Saturday, 20 December 2008

Judith Townend and Laura Oliver's Best of the media 2008 and a punch-up prediction reporters Judith Townend and Laura Oliver pick their Best of 2008.

Best old/trad media of the year:
(LO) The National - showing us that Dubai is still a place for new life in the print industry. Guardian (an obvious choice and perhaps not just old/trad media any more) - in particular for its expansion into America, coverage of the US election, investment in online.
(JT) Private Eye - only Lord Gnome could condescendingly shun the online and get away with it (well, for the time being at least) Water-tight libel defences and the best leaks in medialand help too.

Best new media of the year:
(LO) Big fan of Daylife as used by the Washington Post to display its Olympics and US Election coverage -
NYTimes APIs - the web's all about openness and the NYTimes' releases of data prove its commitment to this. - Kenyan site used to report on post-election violence in the country, connecting bloggers and citizens with well-needed news and information.
(Sorry that's three - and I love too. Very clever)
(JT) Ooo. How to choose? Most recently, for truly innovative and clean aggregation of links and content, designed with journalists' needs in mind. Let's hope more journalists get on board with it to make it really work.

Best story of the year:
(LO) Mumbai was a development of cit-j reporting from the coverage of the California wildfires last year, but is a symbol of a year when online media and news reporting stole the show (for good and bad) - whether it was news breaking on Twitter, recycled stories on United Airlines causing a fall in share prices, the power of Peston's blog or Obama's use of online campaign tools.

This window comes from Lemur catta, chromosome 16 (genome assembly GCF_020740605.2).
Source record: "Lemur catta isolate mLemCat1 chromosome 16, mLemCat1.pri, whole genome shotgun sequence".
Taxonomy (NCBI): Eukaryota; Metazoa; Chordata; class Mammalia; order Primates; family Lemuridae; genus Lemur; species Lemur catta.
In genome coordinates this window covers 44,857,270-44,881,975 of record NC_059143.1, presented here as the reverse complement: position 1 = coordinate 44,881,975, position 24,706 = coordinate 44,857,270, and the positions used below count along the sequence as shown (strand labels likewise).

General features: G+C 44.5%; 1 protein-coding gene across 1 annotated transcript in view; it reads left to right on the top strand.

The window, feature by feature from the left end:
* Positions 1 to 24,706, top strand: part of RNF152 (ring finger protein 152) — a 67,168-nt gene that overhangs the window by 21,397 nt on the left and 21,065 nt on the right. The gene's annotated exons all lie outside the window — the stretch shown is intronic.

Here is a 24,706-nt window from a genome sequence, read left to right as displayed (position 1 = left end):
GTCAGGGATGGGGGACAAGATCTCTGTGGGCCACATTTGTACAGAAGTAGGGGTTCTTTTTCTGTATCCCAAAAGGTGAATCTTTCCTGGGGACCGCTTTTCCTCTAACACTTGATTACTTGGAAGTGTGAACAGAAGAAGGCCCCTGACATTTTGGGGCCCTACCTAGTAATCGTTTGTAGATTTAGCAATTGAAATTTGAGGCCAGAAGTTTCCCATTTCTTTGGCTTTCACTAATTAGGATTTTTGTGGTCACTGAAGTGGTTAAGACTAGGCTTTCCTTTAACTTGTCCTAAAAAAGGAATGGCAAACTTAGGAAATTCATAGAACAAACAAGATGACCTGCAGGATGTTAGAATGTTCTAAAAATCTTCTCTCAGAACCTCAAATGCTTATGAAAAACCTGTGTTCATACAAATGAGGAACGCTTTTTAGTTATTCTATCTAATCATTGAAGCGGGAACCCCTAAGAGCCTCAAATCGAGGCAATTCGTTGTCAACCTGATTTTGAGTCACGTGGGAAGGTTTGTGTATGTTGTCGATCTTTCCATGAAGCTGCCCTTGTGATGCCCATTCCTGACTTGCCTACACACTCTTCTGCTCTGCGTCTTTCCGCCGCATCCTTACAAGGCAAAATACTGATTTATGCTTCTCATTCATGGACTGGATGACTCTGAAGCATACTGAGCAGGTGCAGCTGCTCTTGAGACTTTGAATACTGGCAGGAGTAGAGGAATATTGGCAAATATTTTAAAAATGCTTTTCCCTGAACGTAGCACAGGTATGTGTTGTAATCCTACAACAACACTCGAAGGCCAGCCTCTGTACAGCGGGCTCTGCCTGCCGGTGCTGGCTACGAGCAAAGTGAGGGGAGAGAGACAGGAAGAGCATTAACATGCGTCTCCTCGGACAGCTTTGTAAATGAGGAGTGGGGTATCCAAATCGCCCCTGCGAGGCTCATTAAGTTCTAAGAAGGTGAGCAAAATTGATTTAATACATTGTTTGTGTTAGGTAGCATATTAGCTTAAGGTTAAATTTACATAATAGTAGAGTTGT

(JT) Can we pick two? Bizarre: Steve Jobs / CNN's citizen journalism antics. Serious: If we're assessing online impact, then Mumbai. While it wasn't extraordinary in terms of citizen media (contrary to mainstream reports, user generated content was relatively low compared to other global events) it provided one of the best and most chilling examples for using Twitter to follow events live, and read almost instantaneous 140 character updates from people actually on the ground, giving the MSM a run for its money.

Prediction for 2009:
(LO) RBI's constituent titles get broken up and sold piecemeal; a UK national newspaper goes bankrupt (or maybe a Russian millionaire Abramovich style will sweep in and buy it up); Twitter gets bought (all sweeping and more than one prediction again, sorry!).
(JT) Roy Greenslade and Justin Williams end up in a real-life punch-up at a glitzy media event after the Prof accidentally spills champagne over Williams' blackberry (it's all live Twittered and captured on iPhone video of course) .

Monday: Patrick Smith, UK correspondent of paidContent. It's Patrick's job to ferret out stories about how people make money out of the internet. Something we all want to know. Don't miss it!

Rest of the Best of, so far: Paul Linford, Adrian Monck , Grey Cardigan , Jean Morgan, Steve Busfield, Neil Fowler, Ian Reeves, Dominic Ponsford, Michael Crozier.

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